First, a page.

During the same test, the Surface Book 2 15 ran at nearly 2.6GHz due to the fan and higher wattage. All modern laptops do this throttling to some degree in the right conditions, but it is interesting to see the contrast with the 15-inch Surface Book 2. For regular users who occasionally blast the CPU for minutes at a time, none of this will matter.
A worthy successor
Surface Book 2 13: The Bottom Line
Coming from the original Surface Book and Surface Book with Performance Base, the Surface Book 2 13 feels like a significant improvement, even if on the outside they look nearly identical. Microsoft rebuilt and re-engineered the Surface Book 2 from the ground up, and you can feel it when using it daily.
Being able to get significantly more processor and graphics performance while improving battery life is outstanding. While I would not classify the Surface Book 2 13 as a gaming laptop due to the smaller power supply and the GTX 1050, it has proven capable playing significant games for extended durations.
Everything from the typing experience, to the trackpad, audio, the display are excellent for a Windows PC. It's the sum of the parts that make up the whole experience, and that point is driven home here with the Surface Book 2.
That's not to say everything is perfect. Microsoft's Windows Mixed Reality Ultra seems to be an afterthought with the Surface Book 2. With no HDMI port – which all Windows Mixed Reality headsets use – consumers need to get a USB Type-C to HDMI converter. Moreover, they should get a USB Type-C hub with HDMI and USB Type-A, because those Type-A ports are on the other side of the laptop which makes splitting the cable difficult.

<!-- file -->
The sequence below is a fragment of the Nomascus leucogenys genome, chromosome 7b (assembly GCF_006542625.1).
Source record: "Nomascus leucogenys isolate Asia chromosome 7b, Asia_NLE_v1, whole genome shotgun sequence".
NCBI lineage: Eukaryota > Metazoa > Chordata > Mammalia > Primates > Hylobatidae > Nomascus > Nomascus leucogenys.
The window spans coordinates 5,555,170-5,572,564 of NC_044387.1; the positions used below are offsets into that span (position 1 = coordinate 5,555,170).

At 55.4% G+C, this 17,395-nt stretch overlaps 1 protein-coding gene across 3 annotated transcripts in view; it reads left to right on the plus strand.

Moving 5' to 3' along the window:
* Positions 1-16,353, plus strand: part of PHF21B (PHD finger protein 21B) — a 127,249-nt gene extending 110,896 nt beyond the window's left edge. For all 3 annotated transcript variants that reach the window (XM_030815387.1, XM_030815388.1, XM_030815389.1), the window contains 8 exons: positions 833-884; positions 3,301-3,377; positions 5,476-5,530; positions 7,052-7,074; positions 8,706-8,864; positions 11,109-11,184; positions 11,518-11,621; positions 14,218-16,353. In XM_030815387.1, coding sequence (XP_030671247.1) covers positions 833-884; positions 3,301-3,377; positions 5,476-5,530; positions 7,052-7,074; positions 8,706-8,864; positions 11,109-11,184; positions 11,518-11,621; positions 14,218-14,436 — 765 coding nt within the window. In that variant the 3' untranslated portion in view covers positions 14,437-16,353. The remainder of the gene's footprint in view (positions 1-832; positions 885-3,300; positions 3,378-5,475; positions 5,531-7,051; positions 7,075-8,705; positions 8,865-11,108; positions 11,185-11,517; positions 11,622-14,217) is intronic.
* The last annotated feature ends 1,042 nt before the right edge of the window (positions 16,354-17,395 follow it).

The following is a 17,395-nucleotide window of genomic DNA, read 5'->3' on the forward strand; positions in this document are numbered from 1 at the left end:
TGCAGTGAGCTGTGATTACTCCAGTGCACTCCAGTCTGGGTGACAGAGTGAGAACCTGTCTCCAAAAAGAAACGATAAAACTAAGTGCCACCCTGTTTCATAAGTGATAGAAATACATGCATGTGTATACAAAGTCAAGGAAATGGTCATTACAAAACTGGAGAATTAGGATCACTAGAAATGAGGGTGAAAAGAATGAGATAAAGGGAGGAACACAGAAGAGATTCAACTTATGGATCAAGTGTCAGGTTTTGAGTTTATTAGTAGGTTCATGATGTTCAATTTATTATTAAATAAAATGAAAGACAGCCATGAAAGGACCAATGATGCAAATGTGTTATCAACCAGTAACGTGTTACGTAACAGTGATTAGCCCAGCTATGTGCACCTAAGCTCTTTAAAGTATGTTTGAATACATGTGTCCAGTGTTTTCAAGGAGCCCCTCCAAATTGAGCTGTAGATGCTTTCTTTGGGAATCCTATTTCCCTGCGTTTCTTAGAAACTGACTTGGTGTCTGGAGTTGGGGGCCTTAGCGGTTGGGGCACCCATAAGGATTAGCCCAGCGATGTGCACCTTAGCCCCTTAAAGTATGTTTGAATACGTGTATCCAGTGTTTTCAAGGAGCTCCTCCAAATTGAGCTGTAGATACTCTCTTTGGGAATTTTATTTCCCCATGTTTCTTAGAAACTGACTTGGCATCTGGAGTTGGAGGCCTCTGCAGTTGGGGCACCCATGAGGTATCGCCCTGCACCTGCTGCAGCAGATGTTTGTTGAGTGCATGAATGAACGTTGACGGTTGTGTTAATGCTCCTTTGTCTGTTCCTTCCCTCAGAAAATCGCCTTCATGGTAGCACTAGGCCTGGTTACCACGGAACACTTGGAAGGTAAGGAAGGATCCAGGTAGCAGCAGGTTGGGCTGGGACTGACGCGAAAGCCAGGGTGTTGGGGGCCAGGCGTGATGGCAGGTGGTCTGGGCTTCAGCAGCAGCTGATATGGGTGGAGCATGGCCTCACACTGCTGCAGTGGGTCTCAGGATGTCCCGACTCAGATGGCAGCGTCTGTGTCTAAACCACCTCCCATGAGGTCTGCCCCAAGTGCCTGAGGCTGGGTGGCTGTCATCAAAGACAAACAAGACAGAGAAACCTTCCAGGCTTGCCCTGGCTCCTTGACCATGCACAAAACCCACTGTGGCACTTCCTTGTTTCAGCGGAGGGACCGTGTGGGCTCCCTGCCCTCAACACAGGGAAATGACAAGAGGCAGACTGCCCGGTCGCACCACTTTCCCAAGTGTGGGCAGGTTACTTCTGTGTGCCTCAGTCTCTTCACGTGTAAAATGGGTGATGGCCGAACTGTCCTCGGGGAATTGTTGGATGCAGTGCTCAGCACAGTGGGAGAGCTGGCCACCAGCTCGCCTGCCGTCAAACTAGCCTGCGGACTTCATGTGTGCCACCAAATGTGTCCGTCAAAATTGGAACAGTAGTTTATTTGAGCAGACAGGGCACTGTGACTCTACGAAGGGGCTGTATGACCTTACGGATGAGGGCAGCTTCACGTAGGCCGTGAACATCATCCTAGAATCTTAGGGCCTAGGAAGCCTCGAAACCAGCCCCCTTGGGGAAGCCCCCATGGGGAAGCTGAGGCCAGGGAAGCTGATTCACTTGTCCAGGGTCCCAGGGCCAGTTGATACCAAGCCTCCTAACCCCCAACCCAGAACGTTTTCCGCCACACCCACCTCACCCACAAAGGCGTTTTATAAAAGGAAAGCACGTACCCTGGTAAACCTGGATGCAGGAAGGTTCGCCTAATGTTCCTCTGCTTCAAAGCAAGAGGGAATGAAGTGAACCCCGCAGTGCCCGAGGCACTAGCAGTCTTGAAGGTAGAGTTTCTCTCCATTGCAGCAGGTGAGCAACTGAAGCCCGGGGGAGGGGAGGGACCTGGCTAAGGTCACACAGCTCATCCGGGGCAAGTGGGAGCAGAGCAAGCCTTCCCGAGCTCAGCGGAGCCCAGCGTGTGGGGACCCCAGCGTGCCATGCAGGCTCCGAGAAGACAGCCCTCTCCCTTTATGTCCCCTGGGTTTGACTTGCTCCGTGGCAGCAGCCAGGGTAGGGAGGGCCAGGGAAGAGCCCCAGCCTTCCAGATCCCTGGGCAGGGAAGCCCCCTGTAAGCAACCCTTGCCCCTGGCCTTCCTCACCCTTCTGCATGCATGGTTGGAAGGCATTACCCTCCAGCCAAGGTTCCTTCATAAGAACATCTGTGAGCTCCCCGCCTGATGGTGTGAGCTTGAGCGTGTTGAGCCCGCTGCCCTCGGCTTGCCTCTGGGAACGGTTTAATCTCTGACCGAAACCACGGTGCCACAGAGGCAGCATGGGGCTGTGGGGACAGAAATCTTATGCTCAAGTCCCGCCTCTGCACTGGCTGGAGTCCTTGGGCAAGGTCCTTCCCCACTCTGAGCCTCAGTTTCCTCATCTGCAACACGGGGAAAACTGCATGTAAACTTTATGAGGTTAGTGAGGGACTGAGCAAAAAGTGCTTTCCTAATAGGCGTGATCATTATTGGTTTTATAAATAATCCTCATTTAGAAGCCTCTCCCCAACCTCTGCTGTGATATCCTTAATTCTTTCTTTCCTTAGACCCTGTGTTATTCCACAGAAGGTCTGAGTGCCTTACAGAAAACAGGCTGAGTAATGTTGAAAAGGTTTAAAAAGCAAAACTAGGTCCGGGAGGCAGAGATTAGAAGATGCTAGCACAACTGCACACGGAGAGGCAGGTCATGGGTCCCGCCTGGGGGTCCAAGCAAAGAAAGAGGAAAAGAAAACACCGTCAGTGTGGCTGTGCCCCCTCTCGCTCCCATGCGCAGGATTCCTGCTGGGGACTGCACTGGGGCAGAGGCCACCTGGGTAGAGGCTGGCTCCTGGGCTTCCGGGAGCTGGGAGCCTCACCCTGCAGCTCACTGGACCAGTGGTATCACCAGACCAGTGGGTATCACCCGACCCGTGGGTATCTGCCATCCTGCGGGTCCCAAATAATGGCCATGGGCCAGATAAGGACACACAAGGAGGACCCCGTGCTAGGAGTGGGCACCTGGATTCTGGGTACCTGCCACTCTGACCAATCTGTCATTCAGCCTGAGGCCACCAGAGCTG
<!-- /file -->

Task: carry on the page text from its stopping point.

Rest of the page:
Microsoft has a special HDMI converter that can be used for Windows Mixed Reality, and I am told the experience should be fine, so this may be just an early-adopter issue with matching the right components (I'll update this review if that changes).
Microsoft missed an opportunity by not including Thunderbolt 3 support, which just seems weird since there's already a USB Type-C port. I can already hear some enthusiasts lamenting how close this laptop is to perfection – and they're not wrong. It's a bizarre oversight when so much else was done right.
Others will opine that Microsoft does not include the Surface Pen this time around, but I see that as forgivable mostly because I rarely use the pen myself (even if I think it works great). Microsoft says they sunk those costs from the pen back into using higher quality components – we'll have to take them at their word.